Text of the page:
Jake Scruggs

writes ruby/wears crazy shirts

Recently I spent some time away from RSpec and I did miss it, but one thing especially liked about the testing framework I lived in for 10 months was that it had two ways to test anything you liked: One that hit the database and one that did not. We used UnitRecord to disconnect unit tests from the database (I should mention that we defined unit tests as tests that didn't hit the db and functional tests as those that did). So the vast majority of our tests didn't really need to hit the db and ran very fast. Sometimes we wanted or needed to hit the db and we did (only occasionally in model tests, more often in controller tests, and we kept logic out of the view and only tested views at the Selenium level). It was pretty cool and I'd like to thank the team who set it up before I got there.

There's been a lot of talk about whether model, view, or controller tests should hit the db but I've found that there's enough exceptions that it's worth just saying that you should try not to hit the db when possible for speed's sake and then when the test becomes 20 lines long because of all the mocking/stubbing required, go ahead and hit it. That's all well and good, but how do you disconnect the db from an RSpec example?

I, personally, have had success with NullDB. NullDB is the null object pattern applied to databases. Which is a fancy way of saying that it swallows up any call that would go to the db and returns a nil. So you mock/stub all you like, but if you forget or just don't care about a particular call then don't worry because nothing goes to the db and nil is returned (which, surprisingly, is more than enough in most situations). On the NullDB page I've linked to, the author provides a way to universally disconnect RSpec from the db, but, as I've already said, I'm a bit pragmatic when it comes to disconnection so In my spec_helper.rb I define something like this:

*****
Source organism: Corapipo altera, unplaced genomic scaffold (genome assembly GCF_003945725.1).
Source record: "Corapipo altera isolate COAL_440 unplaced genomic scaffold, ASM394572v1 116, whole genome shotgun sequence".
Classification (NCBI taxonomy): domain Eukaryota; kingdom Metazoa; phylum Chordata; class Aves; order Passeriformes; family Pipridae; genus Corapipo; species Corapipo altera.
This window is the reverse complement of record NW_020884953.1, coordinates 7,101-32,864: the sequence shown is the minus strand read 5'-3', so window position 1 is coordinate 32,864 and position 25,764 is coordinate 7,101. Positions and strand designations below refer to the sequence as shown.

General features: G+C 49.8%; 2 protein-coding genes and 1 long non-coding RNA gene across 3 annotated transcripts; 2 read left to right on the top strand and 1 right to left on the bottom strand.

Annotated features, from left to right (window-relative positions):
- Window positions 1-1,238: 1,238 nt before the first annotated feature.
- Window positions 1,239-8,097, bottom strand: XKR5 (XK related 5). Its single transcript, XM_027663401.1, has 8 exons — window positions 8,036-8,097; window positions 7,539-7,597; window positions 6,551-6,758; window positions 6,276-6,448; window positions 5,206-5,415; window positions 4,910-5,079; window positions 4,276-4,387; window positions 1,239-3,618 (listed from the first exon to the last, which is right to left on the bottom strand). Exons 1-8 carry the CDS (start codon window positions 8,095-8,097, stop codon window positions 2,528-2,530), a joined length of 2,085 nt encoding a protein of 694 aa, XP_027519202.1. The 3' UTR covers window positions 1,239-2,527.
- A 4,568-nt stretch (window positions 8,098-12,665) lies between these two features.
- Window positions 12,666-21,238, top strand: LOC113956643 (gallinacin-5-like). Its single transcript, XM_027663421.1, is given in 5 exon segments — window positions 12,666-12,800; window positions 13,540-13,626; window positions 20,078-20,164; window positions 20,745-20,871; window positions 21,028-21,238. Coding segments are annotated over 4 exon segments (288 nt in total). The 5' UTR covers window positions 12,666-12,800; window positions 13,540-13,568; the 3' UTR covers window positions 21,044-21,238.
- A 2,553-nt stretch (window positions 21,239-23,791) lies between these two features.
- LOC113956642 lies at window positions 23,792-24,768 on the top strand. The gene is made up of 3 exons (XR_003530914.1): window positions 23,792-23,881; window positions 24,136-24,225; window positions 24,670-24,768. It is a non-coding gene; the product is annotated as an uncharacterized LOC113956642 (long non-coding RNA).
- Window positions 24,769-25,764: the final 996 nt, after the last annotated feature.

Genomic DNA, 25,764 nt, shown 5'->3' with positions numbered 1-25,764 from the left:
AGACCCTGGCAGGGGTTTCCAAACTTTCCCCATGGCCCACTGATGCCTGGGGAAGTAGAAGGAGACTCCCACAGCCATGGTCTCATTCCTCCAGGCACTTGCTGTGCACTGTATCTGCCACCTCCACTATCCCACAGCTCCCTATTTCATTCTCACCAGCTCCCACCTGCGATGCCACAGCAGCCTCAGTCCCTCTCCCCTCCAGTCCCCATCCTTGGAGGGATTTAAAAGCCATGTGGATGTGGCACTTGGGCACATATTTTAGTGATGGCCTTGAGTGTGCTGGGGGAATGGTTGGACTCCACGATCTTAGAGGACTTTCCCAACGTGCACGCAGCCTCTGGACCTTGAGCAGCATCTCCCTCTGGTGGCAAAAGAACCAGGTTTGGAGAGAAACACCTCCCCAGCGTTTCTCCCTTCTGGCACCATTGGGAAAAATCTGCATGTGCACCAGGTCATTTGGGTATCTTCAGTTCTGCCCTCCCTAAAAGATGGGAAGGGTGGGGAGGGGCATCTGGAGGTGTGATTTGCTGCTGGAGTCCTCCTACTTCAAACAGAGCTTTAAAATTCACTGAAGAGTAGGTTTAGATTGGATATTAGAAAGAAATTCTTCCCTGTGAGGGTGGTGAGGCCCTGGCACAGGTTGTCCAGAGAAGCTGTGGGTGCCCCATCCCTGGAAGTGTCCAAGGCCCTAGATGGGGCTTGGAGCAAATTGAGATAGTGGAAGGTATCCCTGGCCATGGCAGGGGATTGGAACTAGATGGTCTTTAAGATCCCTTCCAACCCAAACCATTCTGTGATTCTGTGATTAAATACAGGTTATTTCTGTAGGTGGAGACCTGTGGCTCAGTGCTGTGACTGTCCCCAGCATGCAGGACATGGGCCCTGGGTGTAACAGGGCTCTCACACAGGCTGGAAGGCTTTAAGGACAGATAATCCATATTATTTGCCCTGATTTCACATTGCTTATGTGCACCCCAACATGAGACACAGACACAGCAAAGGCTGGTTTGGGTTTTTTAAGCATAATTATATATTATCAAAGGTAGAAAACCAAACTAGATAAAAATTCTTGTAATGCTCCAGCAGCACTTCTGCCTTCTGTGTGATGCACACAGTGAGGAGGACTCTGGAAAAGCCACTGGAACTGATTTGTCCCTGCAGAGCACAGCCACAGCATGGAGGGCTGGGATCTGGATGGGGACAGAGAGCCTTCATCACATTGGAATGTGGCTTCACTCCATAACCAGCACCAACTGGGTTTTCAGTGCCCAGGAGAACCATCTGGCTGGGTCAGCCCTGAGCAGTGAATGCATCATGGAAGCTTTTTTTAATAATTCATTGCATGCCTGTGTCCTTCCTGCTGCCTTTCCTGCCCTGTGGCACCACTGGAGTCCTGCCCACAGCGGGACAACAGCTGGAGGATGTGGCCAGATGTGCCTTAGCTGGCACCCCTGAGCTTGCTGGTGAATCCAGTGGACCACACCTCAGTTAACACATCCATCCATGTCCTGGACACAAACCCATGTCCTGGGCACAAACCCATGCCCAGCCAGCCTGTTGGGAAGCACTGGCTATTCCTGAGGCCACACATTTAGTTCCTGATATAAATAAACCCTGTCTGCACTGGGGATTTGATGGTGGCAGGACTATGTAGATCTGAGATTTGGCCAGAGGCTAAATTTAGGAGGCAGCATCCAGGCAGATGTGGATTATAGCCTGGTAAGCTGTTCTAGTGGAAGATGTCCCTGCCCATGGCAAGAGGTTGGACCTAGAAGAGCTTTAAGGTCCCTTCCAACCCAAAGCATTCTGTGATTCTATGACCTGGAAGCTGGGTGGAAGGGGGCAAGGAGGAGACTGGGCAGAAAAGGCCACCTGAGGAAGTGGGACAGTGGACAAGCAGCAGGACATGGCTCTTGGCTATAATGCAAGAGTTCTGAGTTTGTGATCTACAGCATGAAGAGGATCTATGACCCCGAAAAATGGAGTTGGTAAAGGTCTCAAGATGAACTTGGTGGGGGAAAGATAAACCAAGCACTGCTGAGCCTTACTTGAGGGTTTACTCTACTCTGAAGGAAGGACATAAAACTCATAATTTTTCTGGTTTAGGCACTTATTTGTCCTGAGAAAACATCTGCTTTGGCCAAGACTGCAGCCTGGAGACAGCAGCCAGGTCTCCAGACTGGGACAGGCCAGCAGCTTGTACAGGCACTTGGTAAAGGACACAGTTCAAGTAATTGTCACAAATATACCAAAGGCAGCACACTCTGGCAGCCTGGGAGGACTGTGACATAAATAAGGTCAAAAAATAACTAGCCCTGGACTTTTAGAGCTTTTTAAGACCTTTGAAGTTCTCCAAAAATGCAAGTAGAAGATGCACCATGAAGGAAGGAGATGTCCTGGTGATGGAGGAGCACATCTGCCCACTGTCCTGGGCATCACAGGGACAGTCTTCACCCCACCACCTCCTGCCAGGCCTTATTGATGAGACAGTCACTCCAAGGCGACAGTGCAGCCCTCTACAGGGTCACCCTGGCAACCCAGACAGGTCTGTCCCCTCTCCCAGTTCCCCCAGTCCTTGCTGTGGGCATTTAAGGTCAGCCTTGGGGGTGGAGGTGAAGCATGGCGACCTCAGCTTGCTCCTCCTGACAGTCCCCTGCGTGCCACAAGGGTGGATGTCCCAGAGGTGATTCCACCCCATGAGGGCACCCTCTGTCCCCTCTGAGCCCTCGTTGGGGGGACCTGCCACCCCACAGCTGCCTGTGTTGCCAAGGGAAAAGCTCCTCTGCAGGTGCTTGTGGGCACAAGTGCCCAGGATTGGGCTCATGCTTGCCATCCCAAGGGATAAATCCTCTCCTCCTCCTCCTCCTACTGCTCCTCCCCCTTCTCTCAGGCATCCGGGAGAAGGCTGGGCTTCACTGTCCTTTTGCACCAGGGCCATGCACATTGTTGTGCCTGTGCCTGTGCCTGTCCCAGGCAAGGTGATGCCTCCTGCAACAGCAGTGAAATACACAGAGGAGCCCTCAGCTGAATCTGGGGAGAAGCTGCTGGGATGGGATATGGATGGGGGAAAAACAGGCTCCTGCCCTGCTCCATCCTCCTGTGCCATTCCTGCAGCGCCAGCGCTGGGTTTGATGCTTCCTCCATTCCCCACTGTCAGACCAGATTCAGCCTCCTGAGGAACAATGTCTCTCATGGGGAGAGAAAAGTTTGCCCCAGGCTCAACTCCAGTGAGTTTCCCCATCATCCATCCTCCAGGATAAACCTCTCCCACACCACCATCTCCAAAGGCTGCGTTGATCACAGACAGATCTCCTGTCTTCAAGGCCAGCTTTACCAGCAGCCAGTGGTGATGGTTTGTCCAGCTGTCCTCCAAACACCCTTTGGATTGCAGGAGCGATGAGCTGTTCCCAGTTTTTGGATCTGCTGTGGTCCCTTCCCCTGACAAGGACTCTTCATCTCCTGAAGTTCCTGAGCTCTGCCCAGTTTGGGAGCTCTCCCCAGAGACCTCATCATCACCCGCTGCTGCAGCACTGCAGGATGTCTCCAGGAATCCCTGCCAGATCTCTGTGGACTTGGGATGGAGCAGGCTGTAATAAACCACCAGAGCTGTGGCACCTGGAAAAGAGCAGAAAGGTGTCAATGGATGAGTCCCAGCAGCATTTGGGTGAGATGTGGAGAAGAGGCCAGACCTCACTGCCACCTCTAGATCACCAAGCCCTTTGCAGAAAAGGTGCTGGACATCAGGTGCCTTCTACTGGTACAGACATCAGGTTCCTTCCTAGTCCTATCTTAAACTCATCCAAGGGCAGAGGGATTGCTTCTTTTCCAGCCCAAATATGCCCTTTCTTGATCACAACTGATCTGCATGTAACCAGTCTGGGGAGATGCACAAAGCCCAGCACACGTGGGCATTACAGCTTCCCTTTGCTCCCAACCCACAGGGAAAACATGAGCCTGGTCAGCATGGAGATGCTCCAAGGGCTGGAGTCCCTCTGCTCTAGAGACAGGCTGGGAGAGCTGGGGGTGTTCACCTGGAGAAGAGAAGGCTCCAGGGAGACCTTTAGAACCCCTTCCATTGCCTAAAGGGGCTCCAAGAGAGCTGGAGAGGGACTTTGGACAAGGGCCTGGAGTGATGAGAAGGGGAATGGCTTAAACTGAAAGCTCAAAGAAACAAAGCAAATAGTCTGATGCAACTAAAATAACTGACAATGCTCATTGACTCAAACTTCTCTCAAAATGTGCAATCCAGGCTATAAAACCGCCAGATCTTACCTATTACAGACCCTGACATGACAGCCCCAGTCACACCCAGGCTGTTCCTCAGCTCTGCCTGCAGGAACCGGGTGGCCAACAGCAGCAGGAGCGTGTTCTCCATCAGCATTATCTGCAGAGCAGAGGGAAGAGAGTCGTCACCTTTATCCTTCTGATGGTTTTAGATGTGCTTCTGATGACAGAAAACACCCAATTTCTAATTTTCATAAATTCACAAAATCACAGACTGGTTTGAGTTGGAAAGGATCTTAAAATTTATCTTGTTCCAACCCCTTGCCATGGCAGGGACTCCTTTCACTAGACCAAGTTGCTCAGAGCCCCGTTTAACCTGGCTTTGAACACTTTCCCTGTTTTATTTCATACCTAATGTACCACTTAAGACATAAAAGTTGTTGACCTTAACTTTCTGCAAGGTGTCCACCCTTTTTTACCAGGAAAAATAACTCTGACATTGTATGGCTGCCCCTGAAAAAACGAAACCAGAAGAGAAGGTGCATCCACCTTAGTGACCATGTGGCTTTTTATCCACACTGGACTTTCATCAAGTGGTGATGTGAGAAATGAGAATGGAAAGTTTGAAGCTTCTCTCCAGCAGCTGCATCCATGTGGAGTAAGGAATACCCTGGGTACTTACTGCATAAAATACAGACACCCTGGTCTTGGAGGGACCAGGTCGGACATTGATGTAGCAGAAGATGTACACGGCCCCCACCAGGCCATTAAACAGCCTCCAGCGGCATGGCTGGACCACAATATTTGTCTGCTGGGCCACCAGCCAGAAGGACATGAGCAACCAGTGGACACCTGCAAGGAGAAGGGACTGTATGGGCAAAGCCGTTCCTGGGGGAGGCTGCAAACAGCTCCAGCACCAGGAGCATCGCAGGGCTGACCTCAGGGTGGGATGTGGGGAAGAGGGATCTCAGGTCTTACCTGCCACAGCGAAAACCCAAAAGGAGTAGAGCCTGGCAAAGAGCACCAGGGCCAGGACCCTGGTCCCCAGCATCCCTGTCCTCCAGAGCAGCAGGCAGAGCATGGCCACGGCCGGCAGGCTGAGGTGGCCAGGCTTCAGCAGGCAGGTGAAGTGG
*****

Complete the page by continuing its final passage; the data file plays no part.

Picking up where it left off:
1 share_as :Disconnected do
3 before :all do
4 ActiveRecord::Base.establish_connection(:adapter => :nulldb)
5 end
7 after :all do
8 ActiveRecord::Base.establish_connection(:test)
9 end
10 end

and then in any "Describe" block where I'd like to disconnect the db I do this:

1 describe User do
2 include Disconnected
3 # 'it' blocks or
4 # more describes
5 end

If I want to hit the db I just don't include Disconnected.

Now since NullDB fails silently I've heard tell of problems with it being hard to debug (although I have yet to experience these problems). Any spec/test/example that just isn't behaving properly can be exiled to the 'hit the database' area. Also I should mention that when I tried to use NullDB with Rails 1.2.6 I got a bunch of errors but it worked fine with 2.0.2. If you are looking for a more vigorous enforcement of 'don't touch the db in unit tests' then UnitRecord may be for you. I thought RSpec and UnitRecord didn't play nice, but my fellow Obtivian, Ryan Platte informs me that he's got it working. So I'm calling him out to post about disconnecting the RSpec with UnitRecord.


Anonymous said...

You might be interested to know that rspec 1.1.4 shipped with the stub_model() method, which instantiates a normal Active Record, but raises an exception for any attempt to access the database. It's very close to the NullDB pattern and I have been using it with great success.

Ryan Platte said...

One big reason to disconnect globally is that by default Rails wants to run the db:test:prepare Rake task before running any tests/specs at all, which is a Whole Lotta SQL to sit through when you just want to hit your unit tests quickly.

So (I will try to post more soon, but can't promise when) separating out a test/spec task that doesn't have db:test:prepare as a dependency is a great way to go to achieve a fast test run (as well as the other benefits to true unit testing).

Jake Scruggs said...

as to stub_model, I think it hits the database the first time and then stops future connections. There was an interesting discussion of this on the Chirb mailing list (Chicago Ruby Users Group) here:

Karmen Blake said...

any word on rails 2.1 compatibility? I was using this until I upgraded to 2.1. I really like this plugin.